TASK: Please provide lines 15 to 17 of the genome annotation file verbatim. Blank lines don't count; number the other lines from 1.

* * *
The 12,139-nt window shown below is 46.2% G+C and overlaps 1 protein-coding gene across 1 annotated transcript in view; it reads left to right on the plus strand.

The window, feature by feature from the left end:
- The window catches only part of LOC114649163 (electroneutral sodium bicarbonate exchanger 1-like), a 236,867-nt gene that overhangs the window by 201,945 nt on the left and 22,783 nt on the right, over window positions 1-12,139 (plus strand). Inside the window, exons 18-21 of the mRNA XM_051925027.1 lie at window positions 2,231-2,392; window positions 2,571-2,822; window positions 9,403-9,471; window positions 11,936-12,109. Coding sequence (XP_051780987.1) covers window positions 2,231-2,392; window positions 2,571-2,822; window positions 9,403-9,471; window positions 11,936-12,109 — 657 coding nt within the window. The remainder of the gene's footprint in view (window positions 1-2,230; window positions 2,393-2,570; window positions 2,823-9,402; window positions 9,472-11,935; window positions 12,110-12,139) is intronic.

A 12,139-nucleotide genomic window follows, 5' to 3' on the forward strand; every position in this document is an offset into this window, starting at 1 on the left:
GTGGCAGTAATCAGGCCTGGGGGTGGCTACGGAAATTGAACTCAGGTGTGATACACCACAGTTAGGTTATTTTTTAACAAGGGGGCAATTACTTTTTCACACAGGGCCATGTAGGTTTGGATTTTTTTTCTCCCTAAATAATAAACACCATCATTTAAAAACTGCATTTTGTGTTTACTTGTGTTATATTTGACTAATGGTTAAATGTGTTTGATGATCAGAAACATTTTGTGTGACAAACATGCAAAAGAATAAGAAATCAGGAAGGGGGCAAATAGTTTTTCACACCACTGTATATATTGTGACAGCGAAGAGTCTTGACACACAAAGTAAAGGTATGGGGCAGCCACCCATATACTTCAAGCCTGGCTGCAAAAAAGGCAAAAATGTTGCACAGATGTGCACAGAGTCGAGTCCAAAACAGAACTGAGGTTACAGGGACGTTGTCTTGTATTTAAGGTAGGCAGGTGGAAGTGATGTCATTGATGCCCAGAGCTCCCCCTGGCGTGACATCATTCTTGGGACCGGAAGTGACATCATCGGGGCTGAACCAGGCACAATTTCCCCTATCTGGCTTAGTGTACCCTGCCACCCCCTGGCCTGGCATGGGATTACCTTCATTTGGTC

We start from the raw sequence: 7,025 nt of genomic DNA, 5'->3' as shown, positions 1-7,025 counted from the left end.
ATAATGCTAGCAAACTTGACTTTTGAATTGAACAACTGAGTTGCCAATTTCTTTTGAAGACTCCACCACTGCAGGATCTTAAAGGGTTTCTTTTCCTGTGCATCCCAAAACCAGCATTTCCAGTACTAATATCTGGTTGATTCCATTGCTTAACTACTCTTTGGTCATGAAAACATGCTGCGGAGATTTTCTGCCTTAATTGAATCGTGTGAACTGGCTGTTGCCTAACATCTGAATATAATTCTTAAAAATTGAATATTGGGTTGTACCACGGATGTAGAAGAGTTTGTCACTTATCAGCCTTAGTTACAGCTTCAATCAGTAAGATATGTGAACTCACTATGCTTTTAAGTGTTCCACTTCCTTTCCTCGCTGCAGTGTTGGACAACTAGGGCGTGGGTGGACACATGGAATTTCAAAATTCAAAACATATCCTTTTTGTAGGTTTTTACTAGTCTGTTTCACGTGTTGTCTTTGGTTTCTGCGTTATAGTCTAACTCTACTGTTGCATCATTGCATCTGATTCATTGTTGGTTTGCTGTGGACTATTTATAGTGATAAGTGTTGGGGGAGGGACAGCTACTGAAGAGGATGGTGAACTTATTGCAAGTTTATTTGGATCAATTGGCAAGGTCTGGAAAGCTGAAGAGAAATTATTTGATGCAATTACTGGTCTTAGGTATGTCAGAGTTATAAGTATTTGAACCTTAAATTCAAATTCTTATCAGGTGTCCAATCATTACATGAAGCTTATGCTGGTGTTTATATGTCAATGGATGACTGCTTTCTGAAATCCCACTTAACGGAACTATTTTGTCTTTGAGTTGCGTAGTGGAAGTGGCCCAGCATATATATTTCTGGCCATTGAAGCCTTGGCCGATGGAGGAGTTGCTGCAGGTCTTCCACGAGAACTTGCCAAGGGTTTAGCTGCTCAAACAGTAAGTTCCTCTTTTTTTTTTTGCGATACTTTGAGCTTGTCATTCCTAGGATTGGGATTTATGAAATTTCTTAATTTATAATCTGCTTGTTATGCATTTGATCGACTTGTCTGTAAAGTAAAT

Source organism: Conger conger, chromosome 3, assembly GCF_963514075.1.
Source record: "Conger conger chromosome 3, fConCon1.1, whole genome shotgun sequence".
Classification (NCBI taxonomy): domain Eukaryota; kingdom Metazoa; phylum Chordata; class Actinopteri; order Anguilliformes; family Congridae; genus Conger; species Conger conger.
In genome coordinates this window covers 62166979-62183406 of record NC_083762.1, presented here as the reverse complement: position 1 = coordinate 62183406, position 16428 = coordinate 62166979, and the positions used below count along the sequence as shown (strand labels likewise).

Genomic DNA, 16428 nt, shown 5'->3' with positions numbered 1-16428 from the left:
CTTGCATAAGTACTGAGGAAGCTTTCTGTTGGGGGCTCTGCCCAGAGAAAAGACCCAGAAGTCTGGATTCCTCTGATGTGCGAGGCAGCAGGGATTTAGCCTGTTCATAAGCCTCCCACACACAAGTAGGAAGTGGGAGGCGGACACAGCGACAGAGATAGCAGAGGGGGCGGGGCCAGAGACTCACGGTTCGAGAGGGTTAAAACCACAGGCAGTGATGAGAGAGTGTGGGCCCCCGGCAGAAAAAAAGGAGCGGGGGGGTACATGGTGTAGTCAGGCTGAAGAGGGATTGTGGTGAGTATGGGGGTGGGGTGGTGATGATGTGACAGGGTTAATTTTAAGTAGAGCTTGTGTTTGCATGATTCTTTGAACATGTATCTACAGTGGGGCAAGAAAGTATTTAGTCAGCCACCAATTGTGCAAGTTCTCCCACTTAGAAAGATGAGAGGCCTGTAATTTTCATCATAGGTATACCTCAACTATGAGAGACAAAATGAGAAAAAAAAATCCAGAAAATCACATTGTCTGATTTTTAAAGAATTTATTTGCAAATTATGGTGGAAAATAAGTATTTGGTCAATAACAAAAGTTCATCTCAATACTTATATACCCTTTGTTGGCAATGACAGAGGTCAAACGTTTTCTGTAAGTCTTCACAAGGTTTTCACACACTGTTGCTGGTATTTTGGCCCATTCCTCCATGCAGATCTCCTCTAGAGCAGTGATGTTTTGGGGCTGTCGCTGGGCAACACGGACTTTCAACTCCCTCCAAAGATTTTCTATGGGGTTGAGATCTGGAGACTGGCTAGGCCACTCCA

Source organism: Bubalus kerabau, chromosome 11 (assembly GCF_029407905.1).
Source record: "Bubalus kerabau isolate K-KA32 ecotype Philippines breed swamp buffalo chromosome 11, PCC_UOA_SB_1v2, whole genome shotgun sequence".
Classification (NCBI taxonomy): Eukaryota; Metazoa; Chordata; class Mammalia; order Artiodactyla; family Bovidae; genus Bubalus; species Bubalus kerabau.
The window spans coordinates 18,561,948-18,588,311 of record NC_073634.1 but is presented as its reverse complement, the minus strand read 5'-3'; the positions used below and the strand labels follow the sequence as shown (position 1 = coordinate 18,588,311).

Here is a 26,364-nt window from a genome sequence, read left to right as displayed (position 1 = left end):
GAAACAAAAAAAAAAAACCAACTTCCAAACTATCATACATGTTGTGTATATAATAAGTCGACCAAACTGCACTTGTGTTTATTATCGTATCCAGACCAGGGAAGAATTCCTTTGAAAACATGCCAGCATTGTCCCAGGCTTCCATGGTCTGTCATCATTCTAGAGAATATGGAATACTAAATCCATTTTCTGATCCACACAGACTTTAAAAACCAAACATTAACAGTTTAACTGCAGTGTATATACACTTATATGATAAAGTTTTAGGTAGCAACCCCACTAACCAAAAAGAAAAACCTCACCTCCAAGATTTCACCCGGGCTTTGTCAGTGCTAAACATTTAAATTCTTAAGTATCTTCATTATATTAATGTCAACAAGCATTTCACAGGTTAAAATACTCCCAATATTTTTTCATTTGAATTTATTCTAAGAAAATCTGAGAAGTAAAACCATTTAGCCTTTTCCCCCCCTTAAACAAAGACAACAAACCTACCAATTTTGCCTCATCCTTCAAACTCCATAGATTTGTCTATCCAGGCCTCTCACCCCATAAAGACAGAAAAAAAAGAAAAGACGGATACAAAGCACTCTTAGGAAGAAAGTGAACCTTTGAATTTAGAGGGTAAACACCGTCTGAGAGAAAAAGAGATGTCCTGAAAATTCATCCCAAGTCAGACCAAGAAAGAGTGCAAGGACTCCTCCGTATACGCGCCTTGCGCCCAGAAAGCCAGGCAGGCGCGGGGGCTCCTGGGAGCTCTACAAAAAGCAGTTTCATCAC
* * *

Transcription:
Source record: "Bubalus kerabau isolate K-KA32 ecotype Philippines breed swamp buffalo chromosome 11, PCC_UOA_SB_1v2, whole genome shotgun sequence".
Classification (NCBI taxonomy): Eukaryota; Metazoa; Chordata; class Mammalia; order Artiodactyla; family Bovidae; genus Bubalus; species Bubalus kerabau.
The window spans coordinates 18,561,948-18,588,311 of record NC_073634.1 but is presented as its reverse complement, the minus strand read 5'-3'; the positions used below and the strand labels follow the sequence as shown (position 1 = coordinate 18,588,311).